Thursday, 22 October 2015

Paranormal Activity: The Ghost Dimension: Film Review

Paranormal Activity: The Ghost Dimension: Film Review

Cast: Chris J Murray, Brit Shaw, Ivy George, Dan Gill, Olivia Taylor Dudley
Director: Gregory Plotkin

It began back in 2007 and after global box office domination, spawned another four films of varying degrees of success.

Now, the final film is here in the Paranormal Activity franchise and promising answers after a series of haunted house / demonic child-bothering set up some tantalising ideas.

This time around, it's all set around a family, The Fleeges, dad Ryan(Murray) and mum Emily (Shaw) who just before Christmas, has recently moved to a new home, along with their moppet kid Leila (George). When Ryan's brother Mike comes to visit, he discovers a box of video tapes and a camera discarded in a corner...

Not long after this discovery and discovering that the camera can somehow see otherworldly things, strange hauntings and noises start to plague them all as a demonic creature makes its presence felt (under the Christmas tree).

Paranormal Activity: The Ghost Dimension does little to fully wrap up the franchise, even though it offers some answers as to why the Midwives coven's been floating around for these past stories - but fails to fully wrap up Katie's story (a potentially loose end for when financial panic hits).

The film's MO is much the same as the others with bumps, jump scares and jolts stirring the pot up. But with the addition of the 3D, the film has chosen to employ some occasionally effective, but at the same time some unoriginal things-flying-at-the-screen scares. 

For the most part this Nightmare before Christmas doesn't need the 3D and it's mostly turned off until the night time, when the ghostly goings on begin but when wearing the dark glasses makes the viewing experience even more murky. There are a few effective jump scares as the family begins being menaced by what effectively is the Venom goo from Spider-man 3 but they are mainly of the flying at the camera variety. And it taps into a basic primal fear that suburbia relishes - parents who can't fully protect their children from evil, a deeply rich vein that will unsettle all.

And it's a shame certainly in chief for its final sequence that strays into such OTT territory that the film's reasonably effective work at building atmosphere and sustaining the creeps but not deviating from the formula (which is not necessarily a good thing, given how much of a rehash it all is).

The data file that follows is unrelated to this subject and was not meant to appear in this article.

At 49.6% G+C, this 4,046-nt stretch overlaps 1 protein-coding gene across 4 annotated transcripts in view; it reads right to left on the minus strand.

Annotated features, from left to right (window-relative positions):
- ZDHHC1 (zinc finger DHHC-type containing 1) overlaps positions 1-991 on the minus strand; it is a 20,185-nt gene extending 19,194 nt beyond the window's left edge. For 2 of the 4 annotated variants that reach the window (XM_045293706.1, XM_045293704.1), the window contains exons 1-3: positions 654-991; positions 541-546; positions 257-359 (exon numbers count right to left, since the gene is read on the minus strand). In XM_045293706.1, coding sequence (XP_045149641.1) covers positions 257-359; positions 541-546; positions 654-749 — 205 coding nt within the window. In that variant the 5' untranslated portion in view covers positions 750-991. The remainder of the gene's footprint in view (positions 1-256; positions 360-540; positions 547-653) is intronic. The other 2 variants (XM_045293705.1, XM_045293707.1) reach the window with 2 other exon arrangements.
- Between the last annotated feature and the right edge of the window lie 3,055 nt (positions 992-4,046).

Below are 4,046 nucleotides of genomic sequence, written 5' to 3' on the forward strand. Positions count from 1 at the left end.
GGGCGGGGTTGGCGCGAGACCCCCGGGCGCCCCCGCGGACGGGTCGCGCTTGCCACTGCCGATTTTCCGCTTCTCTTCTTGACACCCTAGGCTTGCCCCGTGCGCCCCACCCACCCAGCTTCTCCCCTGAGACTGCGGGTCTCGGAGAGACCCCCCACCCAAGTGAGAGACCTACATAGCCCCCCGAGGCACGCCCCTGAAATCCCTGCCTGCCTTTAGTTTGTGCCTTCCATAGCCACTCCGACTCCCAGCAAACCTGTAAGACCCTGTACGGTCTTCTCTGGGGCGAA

However, Paranormal Activity: The Ghost Dimension is a frustrating experience because of the protagonists' behaviour and the editing of the film. Not once do the characters check the footage they've taken through the night, they know their daughter is being haunted but persist in letting her sleep alone and they make stupid decisions, even though little happens around the house.

Why they don't let others use the camera to show the activity to them is beyond understanding.

The frat boy hijinks of the start when Mike shows fizzle out giving the film an uneven tone and an entirely predictable riff on the Exorcism and Poltergeist takes place. Equally, when moments happen in the film, they cut off halfway through, leaving a feeling of a conclusion of events sorely wanting.

The biggest disappointment of Paranormal Activity: The Ghost Dimension though is how it wraps things up. There are no spoilers here, but given the Coven's ultimate plan is revealed, quite why it needed 5 other films to tease it is beyond belief and the fact that Katie Featherston's Katie is not in it when she proved so incremental at the beginning and was a loose end is nigh on irritating.

Ultimately, Paranormal Activity: The Ghost Dimension is an entirely weak ending to the series, a creatively bereft film that scorns those who've been along for the ride from the start.

Despite a few creative moments here and there that transcend the plot's ideas, it's narratively empty, a film that rehashes both the best and worst of what's gone before and offers no new ground and relies on 3D to give it a USP that's not compelling or exciting. It's clear more is coming (so many loose ends) but really, this found footage franchise needs to be lost and buried for good now.


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